How to check out the openjdk source code from the mercurial repositories
erik.trimble at oracle.com
Thu Mar 10 18:13:20 PST 2011
On 3/10/2011 5:14 PM, David Holmes wrote:
> Dr Andrew John Hughes said the following on 03/11/11 10:57:
>> On 06:40 Fri 11 Mar , David Holmes wrote:
>>> Stepping up a level, an initial download of openjdk need not involve
>>> using mercurial at all. You can simply download a stable snapshot as a
>>> tar file;
>> This makes much more sense as a starting point for new users over having
>> to handle Mercurial and checkouts. It works fine if you just want to
>> the latest and greatest, not hack on it.
> Even if you want to hack you can still do your initial download this
> way. The hg commands only come into play when you want to update
> things later.
>>> or download an install script that will do whatever is
>>> necessary behind the scenes to get a complete openjdk.
>> I don't know how that would work. I guess IcedTea comes close to
>> this idea
>> in that it detects the needed settings for the build, rather than
>> them all
>> having to be passed as make variables.
> I was thinking of a simple installer as used by various bits of
> software. For example for Linux you might download a script that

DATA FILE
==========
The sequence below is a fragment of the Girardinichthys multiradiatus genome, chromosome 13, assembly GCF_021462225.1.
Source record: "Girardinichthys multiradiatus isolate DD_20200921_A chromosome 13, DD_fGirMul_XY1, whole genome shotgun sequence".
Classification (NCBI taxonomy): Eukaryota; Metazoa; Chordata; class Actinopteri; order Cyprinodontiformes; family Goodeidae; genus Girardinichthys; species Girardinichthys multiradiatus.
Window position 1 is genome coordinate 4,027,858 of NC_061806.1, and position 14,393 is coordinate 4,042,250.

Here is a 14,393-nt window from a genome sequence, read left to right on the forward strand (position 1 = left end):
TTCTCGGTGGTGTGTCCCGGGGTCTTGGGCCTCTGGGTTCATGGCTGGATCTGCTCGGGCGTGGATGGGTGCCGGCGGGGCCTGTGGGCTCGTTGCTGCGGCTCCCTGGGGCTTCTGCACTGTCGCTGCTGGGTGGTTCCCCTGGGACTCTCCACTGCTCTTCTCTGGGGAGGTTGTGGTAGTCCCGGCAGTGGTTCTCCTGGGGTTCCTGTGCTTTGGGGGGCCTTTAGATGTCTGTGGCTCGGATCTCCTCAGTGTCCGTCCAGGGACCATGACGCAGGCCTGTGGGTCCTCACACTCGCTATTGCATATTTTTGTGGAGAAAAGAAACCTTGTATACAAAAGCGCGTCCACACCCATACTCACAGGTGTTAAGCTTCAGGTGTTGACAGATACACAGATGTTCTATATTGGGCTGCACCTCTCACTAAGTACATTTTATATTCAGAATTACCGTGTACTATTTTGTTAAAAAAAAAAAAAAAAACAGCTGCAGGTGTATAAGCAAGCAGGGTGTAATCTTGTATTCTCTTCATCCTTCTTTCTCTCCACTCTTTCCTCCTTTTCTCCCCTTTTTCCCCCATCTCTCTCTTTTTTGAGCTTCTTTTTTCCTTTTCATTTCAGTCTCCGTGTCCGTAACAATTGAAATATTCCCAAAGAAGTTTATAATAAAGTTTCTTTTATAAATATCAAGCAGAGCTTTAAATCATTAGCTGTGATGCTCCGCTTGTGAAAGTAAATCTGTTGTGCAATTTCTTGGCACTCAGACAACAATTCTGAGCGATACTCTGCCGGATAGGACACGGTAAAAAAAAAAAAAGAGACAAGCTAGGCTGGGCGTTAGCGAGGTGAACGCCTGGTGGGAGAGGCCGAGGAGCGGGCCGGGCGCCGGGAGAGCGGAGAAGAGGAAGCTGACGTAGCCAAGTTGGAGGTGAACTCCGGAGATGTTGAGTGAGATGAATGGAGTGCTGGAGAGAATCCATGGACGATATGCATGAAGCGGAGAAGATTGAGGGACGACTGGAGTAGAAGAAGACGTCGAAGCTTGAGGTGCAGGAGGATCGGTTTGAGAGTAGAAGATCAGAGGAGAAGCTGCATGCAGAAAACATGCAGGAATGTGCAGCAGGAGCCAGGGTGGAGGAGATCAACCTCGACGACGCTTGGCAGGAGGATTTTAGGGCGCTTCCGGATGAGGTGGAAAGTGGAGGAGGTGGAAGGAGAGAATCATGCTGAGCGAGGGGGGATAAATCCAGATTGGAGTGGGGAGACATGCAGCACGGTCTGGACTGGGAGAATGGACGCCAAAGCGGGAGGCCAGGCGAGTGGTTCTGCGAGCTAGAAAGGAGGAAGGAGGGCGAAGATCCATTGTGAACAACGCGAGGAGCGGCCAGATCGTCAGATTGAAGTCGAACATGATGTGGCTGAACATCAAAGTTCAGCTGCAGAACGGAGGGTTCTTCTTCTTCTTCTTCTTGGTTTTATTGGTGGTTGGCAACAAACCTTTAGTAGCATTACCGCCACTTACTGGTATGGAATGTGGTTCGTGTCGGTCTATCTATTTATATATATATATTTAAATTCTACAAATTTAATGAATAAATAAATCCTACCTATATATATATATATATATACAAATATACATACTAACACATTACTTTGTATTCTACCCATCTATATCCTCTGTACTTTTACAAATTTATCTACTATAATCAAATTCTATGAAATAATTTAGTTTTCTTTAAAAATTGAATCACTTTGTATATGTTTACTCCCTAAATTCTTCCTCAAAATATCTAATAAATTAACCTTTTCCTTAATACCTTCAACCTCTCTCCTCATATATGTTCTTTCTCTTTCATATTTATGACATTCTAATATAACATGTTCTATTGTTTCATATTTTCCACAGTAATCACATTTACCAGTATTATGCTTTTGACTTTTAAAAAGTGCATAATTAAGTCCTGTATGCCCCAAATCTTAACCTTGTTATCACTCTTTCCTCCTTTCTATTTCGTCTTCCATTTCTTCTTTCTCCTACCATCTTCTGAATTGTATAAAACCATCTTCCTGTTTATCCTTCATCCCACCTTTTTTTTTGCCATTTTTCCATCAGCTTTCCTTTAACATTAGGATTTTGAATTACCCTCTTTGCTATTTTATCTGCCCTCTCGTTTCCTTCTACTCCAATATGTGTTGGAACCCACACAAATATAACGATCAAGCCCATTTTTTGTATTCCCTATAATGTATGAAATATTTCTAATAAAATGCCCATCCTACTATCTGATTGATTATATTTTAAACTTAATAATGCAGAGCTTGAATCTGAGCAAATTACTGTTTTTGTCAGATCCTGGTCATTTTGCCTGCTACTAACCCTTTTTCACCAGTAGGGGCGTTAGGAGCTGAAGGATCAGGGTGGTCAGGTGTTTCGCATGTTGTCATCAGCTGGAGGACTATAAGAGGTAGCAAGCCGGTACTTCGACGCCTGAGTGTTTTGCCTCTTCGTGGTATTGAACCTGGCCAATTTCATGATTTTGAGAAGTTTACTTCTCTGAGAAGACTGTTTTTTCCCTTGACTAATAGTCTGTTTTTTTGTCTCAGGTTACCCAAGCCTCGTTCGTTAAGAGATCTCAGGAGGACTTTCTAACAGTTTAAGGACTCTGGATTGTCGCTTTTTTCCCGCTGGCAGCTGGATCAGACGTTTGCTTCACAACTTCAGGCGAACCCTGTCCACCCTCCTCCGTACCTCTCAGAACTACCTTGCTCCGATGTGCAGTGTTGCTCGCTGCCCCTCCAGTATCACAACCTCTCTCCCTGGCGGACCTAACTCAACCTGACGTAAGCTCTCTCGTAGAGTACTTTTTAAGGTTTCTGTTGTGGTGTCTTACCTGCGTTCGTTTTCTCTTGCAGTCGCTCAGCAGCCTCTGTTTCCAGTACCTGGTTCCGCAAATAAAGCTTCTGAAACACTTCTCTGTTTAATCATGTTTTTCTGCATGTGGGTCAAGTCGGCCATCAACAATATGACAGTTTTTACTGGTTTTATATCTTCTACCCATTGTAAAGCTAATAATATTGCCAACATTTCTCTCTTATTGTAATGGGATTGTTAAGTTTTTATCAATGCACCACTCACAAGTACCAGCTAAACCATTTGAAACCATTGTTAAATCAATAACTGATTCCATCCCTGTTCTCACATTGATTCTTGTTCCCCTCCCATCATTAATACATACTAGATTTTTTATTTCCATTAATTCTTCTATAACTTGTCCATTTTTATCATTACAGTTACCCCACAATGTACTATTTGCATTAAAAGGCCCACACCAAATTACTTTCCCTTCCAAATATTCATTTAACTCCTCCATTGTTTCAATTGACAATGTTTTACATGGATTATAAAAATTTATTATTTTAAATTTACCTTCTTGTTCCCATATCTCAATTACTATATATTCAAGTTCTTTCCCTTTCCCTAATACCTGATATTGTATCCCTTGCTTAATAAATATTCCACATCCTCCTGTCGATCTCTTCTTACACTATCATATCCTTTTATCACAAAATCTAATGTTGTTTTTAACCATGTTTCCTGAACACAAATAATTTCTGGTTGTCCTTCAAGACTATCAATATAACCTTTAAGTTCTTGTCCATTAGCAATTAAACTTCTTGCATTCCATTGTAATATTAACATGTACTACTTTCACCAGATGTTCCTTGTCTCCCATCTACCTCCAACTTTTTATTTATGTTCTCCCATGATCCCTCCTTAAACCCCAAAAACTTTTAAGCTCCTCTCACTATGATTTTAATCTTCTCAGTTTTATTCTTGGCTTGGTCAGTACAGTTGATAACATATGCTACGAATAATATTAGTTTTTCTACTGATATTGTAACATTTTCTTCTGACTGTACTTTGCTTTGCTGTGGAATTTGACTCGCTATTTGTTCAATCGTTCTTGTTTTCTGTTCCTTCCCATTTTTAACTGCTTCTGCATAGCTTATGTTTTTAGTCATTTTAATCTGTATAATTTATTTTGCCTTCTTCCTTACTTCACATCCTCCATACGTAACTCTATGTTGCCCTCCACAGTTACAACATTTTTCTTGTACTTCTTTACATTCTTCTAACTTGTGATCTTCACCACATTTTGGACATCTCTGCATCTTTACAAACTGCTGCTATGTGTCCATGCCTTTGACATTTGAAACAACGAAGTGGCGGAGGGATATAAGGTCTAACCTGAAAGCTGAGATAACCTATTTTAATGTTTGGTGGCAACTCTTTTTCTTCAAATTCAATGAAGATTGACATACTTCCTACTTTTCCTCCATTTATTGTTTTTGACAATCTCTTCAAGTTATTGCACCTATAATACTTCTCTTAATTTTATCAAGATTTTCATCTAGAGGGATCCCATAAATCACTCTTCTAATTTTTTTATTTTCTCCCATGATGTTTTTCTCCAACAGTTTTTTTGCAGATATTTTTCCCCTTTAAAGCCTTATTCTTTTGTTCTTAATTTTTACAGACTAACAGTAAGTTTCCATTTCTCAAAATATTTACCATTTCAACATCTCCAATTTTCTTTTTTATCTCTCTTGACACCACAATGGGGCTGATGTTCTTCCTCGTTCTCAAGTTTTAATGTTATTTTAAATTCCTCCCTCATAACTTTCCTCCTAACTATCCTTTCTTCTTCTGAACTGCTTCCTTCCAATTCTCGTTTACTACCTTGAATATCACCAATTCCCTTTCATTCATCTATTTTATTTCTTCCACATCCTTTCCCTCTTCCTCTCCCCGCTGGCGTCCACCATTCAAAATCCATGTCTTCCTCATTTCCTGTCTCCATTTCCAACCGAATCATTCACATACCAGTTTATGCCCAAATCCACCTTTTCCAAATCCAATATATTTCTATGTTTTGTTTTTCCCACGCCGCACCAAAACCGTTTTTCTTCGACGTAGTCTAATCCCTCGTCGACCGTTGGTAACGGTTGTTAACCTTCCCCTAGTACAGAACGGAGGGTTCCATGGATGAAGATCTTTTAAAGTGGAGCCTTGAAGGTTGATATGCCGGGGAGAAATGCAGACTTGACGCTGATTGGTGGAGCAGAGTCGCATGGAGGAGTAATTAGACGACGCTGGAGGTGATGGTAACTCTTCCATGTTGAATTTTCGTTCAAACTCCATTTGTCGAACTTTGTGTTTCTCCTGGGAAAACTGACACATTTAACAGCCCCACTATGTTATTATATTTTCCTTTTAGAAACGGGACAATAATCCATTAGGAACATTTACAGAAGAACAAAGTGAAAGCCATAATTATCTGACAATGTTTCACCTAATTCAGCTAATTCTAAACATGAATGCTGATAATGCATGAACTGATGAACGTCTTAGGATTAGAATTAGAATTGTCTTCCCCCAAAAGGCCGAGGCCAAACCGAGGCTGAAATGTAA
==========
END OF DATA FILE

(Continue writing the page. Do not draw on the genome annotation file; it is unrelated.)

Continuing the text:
> simply contains the initial set of hg commands needed to get the
> forest. On windows it might automate downloading a tarball and
> extracting it.
No matter how we structure the end JDK "forest" (and, I'm using forest
in the generic term, not to infer use of the forest extension), I think
it would be a good idea to have a top-level clone script that people can
download for "one-click" usage.
Inside that script, we can do interesting things - say, like download a
pre-built tarball of the whole Hg repo, then refresh it. All sorts of
interesting tricks become available if we go the route of encapsulating
all the implementation details in a single script, and hide those
details from the end-user. They then end up with a stable interface to
doing common tasks.
>>> Personally I'd
>>> like to see that include the basic build tools as well - in which
>>> case I
>>> don't care about "special extensions" as I just get a working toolkit.
>> What do you mean by this? Can you give an example?
> I know this is not what most people want and not how most OS handle
> software packaging these days, but I think it would be useful to be
> able to grab a tools bundles for a given OS that includes the various
> tools and extras you need eg mercurial, ant, gcc, freetype - all the
> things the build docs tell you that you have to go and get to build
> openjdk. Just yesterday I had to go and grab freetype and get it
> installed on a machine; today I've had to install gawk and
> libasound2-dev. I find this a PITA.
> I don't expect to see this happen, my point was that if you did have
> easy access to pre-packaged tools, then it wouldn't matter if openjdk
> required customized variants of those tools.
I think it's unlikely to be possible for the "developer install" script
to be able to actually do any installation of other software.
However, it would certainly be a good place to have a Sanity Check -
have the install script check for all the required software
dependencies, and then spit out a summary of what you have, and what you
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